Newearth—Justine Awakens

Coming in March 2018

Newearth: Justine Awakes is a follow-up to Last of Her Kind, an original novel and film screenplay, which describes humanity’s near destruction and eventual resettlement on Lux with Luxonian light beings. Newearth: Justine Awakens occurs three generations after the first human refugees return from their exile. Several alien races have settled on Newearth, competing for primacy in the government, culture, and allotment of resources.

History: An investigation committee was sent to Oldearth shortly after the last human perished. Human refugees and Luxonian representatives established the first Newearth colonies 40 years later. These original colonies thrived for approximately ten years unmolested by alien races. They established a republican system of government while they worked to build up rural farming communities. Luxonians assisted the early settlers but soon found themselves under attack when Crestas began to arrive in year 13 N.E. Of all the exploratory races, Crestas were the most aggressive and insisted that since they could make the best use of the nearly uninhabited planet, they had the natural right of supremacy. The Luxonian Supreme Council decided that humans should fight their own battles and withdrew to Lux. Only a few scattered Luxonians remain to this day.

Calendar: The current calendar is based on the original settlers reckoning of time on Newearth founded on day one, year one. At the opening of Newearth Justine Awakens, the date stands at 53 N.E.

Main Characters:

Justine: – Justine is a sentient robotic-human being who has been the receiver of stored human memories and history. But after an intergalactic war, the Pan Security Alliance tries her for mass murder, she is found guilty and shut down. Seventy years later, when this story opens, her memories and skills are found invaluable, and a Cresta named Taug reawakens her to accomplish a secret mission.

Cerulean, 53 in Newearth years, (1788 Luxonian years) with a muscular build, brown hair, blue eyes, 6 foot 2 inches, 185 pounds has settled on Newearth as a citizen of the Wisconsin Territories. He has unofficially accepted the title of “Protector” as the alien races (especially the Crestas) have a habit of bullying humans and taking advantage of them at every possible turn. After recent battles, he has returned to Newearth emotionally exhausted.

Taug – An up-and-coming Cresta scientist, younger and less powerful than his boss, Mitholie, Taug has been ordered to eliminate his father’s creation—a mixed-race human-Cresta named Derik, who grew up as an adopted son in a human family. Taug’s father, Taugron, sincerely believed that the only way for the races to ever achieve harmony was to allow them to interbreed, if not naturally, then scientifically. Unfortunately, his beliefs led him to illegal experiments, which cost him his life.

Derik, 35, is 6 foot 6 inches with short curly brown hair, dark eyes, a jutting chin, massive chest, and large hands. He is the result of Taugron’s secret, mixed-race experiments and has been hidden in plain sight for over thirty years. He hires Clare to help him discover his true identity unaware that Taug has been ordered to eliminate his father’s indelicate mistake. Derik is terrified that he really is a monster and will become evil as his alien personality asserts itself. He needs to discover what defines him—his biology, his humanity—or both.

Clare, 28, with brown hair, brown eyes, 5 foot 7 inches with Scotts-Irish DNA has made a name for herself as an effective, get-things-done detective in the Human Relations Bureau. She outwardly teases her partner, Bala, and his family, while privately envying their intimate family culture. Bala’s wife Kendra is Clare’s sounding board, brimming with common sense wisdom, which Clare desperately needs as she battles interior as well as exterior demons.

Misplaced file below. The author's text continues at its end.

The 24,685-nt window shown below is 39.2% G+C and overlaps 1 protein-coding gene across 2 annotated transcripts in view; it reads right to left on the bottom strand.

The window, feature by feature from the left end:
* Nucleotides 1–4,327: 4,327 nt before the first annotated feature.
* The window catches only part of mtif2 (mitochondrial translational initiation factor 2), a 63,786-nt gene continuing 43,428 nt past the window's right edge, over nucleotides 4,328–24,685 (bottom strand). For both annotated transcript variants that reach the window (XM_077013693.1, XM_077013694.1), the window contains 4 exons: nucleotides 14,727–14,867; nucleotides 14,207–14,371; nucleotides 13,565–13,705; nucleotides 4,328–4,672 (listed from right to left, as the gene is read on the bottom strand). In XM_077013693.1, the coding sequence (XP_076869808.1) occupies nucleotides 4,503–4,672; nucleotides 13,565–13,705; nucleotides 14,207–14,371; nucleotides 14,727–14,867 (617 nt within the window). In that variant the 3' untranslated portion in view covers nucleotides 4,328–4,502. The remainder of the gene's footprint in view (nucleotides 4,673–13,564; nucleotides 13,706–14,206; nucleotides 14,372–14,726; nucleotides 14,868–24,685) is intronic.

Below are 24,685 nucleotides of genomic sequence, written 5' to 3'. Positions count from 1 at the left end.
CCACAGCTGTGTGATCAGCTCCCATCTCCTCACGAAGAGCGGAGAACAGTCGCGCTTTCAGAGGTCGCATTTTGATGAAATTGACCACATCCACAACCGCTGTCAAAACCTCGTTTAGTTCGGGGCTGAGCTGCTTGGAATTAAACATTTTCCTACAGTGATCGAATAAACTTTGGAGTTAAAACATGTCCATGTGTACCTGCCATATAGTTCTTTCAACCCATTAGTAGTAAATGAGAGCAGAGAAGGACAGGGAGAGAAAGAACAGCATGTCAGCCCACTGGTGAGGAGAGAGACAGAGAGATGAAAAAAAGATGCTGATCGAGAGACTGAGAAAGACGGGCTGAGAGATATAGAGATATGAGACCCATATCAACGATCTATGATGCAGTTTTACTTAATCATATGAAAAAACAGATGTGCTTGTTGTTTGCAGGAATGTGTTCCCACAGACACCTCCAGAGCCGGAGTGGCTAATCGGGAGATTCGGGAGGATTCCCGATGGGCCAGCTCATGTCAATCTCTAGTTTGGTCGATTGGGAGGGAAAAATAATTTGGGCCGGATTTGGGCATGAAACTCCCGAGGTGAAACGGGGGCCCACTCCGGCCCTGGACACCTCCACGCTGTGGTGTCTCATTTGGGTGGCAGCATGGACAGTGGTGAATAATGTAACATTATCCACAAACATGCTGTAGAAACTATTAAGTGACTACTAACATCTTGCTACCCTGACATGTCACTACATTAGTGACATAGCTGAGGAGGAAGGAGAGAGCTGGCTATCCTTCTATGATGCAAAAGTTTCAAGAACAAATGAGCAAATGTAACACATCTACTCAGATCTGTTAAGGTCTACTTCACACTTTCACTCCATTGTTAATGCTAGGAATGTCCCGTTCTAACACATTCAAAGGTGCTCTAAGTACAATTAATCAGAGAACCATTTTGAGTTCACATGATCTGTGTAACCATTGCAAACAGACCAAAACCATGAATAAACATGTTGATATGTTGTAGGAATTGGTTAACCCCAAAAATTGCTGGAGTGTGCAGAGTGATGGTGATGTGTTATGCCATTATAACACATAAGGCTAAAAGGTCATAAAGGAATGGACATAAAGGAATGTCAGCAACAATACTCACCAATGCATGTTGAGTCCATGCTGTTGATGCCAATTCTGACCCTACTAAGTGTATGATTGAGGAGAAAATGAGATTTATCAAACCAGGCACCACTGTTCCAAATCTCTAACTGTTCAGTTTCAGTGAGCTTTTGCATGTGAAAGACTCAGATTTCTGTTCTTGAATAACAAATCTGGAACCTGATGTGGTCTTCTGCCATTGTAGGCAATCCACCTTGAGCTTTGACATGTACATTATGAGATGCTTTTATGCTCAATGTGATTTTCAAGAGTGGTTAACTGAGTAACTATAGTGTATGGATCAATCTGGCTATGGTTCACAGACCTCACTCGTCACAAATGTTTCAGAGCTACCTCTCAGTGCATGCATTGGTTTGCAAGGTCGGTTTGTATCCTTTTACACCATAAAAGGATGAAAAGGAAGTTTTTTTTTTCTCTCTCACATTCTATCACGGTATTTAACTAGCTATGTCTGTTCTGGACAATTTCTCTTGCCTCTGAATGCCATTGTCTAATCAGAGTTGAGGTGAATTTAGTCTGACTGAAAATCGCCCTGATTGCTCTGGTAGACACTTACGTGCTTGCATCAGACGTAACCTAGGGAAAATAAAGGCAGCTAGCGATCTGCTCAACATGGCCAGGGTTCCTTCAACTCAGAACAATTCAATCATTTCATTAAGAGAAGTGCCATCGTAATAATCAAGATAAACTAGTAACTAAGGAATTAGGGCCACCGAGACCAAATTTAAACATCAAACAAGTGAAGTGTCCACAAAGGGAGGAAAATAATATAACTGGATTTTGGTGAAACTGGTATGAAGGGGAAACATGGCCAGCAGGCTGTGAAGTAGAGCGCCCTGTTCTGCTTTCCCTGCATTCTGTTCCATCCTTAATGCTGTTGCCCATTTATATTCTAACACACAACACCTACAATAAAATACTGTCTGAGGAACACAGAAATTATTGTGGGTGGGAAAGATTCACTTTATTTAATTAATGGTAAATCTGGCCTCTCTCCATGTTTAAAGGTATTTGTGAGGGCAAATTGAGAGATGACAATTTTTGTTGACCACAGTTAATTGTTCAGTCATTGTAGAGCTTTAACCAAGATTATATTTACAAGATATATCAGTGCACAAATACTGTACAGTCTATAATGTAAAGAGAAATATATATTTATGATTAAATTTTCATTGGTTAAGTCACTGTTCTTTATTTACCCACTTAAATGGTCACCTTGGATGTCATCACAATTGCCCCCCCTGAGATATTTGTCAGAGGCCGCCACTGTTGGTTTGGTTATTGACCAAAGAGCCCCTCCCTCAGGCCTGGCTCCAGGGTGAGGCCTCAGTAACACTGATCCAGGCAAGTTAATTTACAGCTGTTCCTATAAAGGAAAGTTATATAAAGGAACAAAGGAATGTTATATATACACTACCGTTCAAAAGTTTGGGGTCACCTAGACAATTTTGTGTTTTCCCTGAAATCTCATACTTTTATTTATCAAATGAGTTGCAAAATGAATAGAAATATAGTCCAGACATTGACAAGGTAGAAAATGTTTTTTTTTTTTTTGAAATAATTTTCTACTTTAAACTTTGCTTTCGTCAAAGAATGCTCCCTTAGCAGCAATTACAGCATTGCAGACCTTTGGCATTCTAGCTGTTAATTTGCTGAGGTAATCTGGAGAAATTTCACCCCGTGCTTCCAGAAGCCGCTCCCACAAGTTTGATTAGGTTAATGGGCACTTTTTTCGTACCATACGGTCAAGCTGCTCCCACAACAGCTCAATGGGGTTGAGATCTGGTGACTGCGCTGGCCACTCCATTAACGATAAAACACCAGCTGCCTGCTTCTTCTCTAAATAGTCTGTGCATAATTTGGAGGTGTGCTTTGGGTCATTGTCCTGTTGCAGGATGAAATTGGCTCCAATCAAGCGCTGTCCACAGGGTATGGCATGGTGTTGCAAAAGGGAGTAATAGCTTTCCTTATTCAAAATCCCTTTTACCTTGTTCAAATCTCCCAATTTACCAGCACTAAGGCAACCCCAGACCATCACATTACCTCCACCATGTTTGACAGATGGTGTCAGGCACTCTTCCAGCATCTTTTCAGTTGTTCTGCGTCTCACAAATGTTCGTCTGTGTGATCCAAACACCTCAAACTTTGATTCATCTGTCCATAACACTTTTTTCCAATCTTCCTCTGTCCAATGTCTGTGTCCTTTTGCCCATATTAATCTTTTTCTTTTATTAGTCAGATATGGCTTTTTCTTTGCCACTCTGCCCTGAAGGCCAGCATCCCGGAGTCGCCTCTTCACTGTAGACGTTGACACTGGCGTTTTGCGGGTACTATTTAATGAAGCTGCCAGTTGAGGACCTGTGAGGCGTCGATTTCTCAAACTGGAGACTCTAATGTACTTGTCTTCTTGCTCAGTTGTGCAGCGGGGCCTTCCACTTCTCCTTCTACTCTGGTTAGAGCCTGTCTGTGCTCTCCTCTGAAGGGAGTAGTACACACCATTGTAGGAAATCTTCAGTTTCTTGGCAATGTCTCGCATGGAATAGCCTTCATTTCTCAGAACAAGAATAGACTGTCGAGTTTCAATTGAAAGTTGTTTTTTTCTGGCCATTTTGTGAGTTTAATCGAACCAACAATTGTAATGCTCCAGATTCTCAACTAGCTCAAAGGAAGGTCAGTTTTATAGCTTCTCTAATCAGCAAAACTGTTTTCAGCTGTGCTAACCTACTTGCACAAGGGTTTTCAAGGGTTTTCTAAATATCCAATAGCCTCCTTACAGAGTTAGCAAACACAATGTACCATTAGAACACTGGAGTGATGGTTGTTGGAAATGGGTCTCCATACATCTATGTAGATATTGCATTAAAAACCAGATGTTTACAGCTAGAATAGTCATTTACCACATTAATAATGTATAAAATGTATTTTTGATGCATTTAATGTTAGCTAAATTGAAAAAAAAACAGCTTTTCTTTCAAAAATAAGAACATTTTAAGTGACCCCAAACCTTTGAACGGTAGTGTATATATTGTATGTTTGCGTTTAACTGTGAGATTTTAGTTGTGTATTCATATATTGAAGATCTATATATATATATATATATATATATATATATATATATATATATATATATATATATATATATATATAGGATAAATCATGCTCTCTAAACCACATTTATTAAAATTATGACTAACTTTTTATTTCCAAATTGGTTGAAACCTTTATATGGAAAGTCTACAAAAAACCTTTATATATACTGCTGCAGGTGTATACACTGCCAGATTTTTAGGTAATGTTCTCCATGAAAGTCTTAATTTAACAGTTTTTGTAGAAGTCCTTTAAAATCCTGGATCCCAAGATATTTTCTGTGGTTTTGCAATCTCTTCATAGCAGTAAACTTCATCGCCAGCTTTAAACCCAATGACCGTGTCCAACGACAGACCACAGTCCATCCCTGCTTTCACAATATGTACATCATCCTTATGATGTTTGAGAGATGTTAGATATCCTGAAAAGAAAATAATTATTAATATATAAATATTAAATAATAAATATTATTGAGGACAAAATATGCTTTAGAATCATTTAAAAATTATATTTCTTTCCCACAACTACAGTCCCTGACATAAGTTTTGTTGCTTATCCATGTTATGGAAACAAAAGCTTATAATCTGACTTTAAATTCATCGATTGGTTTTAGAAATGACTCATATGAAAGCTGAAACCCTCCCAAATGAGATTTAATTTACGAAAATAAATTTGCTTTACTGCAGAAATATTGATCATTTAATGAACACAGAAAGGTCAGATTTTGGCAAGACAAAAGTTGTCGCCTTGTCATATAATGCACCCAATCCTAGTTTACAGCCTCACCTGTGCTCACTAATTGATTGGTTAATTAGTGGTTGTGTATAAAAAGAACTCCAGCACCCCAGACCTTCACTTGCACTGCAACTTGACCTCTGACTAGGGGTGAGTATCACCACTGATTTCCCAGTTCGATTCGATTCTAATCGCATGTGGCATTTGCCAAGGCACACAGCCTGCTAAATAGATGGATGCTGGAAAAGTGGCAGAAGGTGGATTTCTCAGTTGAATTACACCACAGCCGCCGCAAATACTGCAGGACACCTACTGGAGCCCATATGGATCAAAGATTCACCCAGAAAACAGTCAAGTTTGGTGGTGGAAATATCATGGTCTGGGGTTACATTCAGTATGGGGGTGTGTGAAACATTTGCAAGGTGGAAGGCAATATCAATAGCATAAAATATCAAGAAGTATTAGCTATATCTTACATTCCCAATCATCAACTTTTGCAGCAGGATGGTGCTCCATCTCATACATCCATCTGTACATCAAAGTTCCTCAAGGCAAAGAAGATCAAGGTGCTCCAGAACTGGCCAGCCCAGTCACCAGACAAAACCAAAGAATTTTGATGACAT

Bala, 30, with black hair and dark brown eyes, 5 foot 10 inches, 155 pounds and of Indian heritage. He was educated off-world in a Catholic settlement, which accepted applicants from all races. He works with Clare as a detective for Human Relations and is married to Kendra, the great-grandniece of Dr. Mitchel’s wife. (From Last of Her Kind.) He is funny, quirky, devoted to his family and loves to read Oldearth thrillers and cookbooks.

Alien Races:

Luxonians are light beings from the planet Lux who can transform into any form they wish and through Cerulean have a special bond with humanity.

Ingots from the planet Ingilium are large, ranging from six to seven feet tall. They are heavy due to their extensive weight and girth but are very fast and extremely powerful. They are never seen outside of their bulky techno-organic armor and breather helms, though their faces are visible and clearly human-like, leading some to believe that they are, in fact, cyborgs and that the armor is built directly into their bodies.

Uanyi from the planet Sectine are slim creatures, standing between four to five feet tall. They are insectine with soft, rubbery exoskeletons as well as internal bones. Uanyi most prominent features are their enormous eyes, some almost a foot in diameter, which is endearing to some but nightmare fuel to others.

Bhuaci from the planet Helm are a gelatinous race that can mold themselves into the likeness of a variety of beings, both sentient and not. Bhuaci are often called the perfect race as they mold themselves to the physical ideal of any race they encounter. They especially enjoy Oldearth Fairy-Tales. They are known for their incredible, malty tone and competitive singing and their love for puzzles and games. Bhuaci are omnivorous but prefer being vegetarian.

Crestas from the planet Crestar have no bones. As naturally aquatic creatures, they need a mechanical exoskeleton when out of their native element. Crestas have rounded soft bodies and tentacles. Thier eyes are large and watery, and they have a “brain sack” hidden behind a spiral shell on the back of their head. It has long been suspected that Cresta use unwilling members of less developed races in bioengineering and flesh crafting experiments, which the Cresta vigorously deny.

Geography: